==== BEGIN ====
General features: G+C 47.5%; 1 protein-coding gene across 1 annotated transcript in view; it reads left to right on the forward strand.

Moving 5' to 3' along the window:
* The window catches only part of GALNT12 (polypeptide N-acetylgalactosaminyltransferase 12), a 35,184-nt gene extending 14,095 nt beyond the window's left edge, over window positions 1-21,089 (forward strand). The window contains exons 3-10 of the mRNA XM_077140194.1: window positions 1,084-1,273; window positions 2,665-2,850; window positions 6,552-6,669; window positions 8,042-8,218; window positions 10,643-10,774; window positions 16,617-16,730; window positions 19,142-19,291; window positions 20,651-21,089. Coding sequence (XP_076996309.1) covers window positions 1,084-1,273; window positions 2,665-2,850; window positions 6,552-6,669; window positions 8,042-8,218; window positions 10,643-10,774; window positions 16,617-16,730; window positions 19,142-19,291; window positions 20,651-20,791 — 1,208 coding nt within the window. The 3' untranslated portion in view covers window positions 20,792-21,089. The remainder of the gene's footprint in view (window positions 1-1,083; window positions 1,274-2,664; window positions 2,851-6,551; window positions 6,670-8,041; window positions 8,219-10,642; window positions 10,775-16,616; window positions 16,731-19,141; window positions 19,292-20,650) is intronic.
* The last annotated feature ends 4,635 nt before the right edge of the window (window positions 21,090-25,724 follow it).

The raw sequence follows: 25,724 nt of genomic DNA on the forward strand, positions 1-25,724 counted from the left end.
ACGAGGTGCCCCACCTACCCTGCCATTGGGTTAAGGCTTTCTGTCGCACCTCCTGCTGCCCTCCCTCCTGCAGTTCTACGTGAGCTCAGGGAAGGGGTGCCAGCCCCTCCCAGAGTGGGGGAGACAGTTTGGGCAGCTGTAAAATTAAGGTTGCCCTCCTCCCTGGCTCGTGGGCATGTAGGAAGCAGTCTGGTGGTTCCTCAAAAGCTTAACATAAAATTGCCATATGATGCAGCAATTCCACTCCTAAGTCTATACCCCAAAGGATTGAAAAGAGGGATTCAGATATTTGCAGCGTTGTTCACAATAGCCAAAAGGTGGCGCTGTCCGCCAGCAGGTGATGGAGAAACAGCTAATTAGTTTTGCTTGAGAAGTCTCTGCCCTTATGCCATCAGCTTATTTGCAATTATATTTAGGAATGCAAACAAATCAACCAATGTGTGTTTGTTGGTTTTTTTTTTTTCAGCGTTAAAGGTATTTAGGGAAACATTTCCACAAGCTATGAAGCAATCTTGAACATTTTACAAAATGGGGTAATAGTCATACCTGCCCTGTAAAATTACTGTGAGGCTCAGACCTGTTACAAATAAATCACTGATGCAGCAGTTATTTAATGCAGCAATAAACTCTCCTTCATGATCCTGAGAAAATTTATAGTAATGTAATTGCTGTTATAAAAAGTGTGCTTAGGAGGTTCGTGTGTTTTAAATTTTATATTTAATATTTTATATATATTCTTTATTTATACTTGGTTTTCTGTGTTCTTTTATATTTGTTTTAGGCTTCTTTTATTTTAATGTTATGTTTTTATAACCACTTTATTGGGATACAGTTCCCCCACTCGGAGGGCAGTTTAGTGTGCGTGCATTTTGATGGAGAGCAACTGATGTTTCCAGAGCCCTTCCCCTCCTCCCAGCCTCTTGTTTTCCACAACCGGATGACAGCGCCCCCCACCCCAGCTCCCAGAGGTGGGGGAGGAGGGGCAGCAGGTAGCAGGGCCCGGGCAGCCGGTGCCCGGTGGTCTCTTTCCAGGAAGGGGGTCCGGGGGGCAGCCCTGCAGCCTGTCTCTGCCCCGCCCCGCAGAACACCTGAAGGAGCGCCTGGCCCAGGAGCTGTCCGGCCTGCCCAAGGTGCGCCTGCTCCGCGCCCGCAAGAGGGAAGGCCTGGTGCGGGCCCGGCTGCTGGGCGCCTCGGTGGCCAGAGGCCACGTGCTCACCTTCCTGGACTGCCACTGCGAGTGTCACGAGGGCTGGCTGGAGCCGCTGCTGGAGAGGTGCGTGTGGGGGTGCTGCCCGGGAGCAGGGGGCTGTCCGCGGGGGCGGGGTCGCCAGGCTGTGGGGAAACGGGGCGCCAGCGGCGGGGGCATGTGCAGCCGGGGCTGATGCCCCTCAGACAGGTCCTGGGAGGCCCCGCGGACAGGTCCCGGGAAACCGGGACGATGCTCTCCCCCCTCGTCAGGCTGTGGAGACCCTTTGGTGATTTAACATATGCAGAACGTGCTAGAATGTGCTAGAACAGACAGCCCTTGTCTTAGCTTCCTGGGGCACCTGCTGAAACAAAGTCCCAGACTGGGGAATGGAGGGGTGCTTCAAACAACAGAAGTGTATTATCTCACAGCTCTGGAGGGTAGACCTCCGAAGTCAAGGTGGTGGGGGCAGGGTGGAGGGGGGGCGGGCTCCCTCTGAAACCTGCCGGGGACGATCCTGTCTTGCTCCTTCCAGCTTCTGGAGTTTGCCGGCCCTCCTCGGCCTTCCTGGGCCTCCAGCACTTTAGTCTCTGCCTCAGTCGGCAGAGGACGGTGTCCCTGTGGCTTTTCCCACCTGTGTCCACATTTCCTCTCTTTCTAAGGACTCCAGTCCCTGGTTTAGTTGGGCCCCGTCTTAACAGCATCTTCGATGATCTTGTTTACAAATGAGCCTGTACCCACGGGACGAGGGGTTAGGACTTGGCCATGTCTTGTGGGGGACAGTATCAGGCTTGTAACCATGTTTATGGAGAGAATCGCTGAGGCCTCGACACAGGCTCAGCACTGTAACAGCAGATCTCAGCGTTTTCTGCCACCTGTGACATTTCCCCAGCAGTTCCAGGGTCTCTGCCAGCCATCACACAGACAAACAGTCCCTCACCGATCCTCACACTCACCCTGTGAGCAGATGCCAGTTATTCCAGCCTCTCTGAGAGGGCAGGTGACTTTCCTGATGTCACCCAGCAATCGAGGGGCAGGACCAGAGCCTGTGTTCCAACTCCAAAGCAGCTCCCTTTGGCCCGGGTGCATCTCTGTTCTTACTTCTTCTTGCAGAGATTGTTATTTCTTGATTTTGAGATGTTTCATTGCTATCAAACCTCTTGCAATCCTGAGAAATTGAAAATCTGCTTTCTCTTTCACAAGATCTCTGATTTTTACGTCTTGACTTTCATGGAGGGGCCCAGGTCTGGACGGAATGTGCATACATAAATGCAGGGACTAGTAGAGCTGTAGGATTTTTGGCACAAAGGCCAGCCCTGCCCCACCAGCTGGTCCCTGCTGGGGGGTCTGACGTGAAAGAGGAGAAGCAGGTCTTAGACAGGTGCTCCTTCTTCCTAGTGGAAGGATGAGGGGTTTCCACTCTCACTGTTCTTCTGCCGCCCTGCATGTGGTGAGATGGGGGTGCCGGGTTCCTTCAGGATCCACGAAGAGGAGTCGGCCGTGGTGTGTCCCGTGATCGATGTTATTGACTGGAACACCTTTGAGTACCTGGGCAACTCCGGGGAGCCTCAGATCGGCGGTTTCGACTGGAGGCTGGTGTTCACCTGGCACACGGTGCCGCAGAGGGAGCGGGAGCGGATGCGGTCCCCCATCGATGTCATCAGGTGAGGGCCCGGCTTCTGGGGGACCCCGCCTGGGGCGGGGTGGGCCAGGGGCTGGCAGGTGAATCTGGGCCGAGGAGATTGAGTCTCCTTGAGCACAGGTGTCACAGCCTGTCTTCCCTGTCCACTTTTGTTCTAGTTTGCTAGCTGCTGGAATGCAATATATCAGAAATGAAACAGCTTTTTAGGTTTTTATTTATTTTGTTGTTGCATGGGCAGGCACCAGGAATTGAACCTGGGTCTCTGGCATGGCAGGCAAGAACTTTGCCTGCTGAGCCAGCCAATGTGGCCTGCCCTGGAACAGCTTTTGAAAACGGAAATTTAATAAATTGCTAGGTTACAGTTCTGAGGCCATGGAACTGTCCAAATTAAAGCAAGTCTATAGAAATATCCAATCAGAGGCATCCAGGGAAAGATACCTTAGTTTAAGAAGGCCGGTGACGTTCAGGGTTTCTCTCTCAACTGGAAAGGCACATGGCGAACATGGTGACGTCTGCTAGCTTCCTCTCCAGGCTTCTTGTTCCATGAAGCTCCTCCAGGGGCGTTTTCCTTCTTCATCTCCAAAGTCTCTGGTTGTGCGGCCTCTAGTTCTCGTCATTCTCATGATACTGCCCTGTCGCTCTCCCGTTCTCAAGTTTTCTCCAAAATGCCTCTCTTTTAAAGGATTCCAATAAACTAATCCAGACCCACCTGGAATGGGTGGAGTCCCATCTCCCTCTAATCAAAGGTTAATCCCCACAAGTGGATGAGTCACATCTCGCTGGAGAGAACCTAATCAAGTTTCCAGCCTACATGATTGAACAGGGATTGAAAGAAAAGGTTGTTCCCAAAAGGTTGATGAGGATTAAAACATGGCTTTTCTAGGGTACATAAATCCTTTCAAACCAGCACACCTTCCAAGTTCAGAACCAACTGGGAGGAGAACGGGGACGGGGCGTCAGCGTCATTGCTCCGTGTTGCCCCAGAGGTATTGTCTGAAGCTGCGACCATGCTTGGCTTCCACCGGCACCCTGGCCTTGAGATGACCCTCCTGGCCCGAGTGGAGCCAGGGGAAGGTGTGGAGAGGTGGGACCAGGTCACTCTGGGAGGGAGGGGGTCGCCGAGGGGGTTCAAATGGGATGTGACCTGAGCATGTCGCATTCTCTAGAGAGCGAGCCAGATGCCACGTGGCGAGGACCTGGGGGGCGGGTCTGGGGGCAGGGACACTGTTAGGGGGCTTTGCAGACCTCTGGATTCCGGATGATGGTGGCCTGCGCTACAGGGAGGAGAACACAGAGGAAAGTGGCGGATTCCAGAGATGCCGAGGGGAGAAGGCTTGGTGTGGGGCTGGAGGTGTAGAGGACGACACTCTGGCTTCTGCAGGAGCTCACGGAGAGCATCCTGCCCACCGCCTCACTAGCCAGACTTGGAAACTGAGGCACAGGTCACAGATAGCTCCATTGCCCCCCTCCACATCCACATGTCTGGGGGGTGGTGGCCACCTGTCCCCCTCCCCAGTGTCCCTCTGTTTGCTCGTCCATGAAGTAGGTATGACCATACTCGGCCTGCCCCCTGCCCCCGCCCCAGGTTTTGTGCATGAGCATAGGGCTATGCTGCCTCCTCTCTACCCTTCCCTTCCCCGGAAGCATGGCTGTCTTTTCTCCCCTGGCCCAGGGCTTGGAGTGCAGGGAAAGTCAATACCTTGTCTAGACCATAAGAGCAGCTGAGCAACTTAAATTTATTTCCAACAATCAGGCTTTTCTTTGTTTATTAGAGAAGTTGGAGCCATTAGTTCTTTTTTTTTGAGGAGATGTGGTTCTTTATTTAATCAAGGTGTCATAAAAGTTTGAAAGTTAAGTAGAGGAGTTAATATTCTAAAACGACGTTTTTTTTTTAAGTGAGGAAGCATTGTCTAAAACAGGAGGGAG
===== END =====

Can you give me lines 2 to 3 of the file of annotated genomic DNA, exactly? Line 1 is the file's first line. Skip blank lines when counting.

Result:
Moving 5' to 3' along the window:
* The window catches only part of GALNT12 (polypeptide N-acetylgalactosaminyltransferase 12), a 35,184-nt gene extending 14,095 nt beyond the window's left edge, over window positions 1-21,089 (forward strand). The window contains exons 3-10 of the mRNA XM_077140194.1: window positions 1,084-1,273; window positions 2,665-2,850; window positions 6,552-6,669; window positions 8,042-8,218; window positions 10,643-10,774; window positions 16,617-16,730; window positions 19,142-19,291; window positions 20,651-21,089. Coding sequence (XP_076996309.1) covers window positions 1,084-1,273; window positions 2,665-2,850; window positions 6,552-6,669; window positions 8,042-8,218; window positions 10,643-10,774; window positions 16,617-16,730; window positions 19,142-19,291; window positions 20,651-20,791 — 1,208 coding nt within the window. The 3' untranslated portion in view covers window positions 20,792-21,089. The remainder of the gene's footprint in view (window positions 1-1,083; window positions 1,274-2,664; window positions 2,851-6,551; window positions 6,670-8,041; window positions 8,219-10,642; window positions 10,775-16,616; window positions 16,731-19,141; window positions 19,292-20,650) is intronic.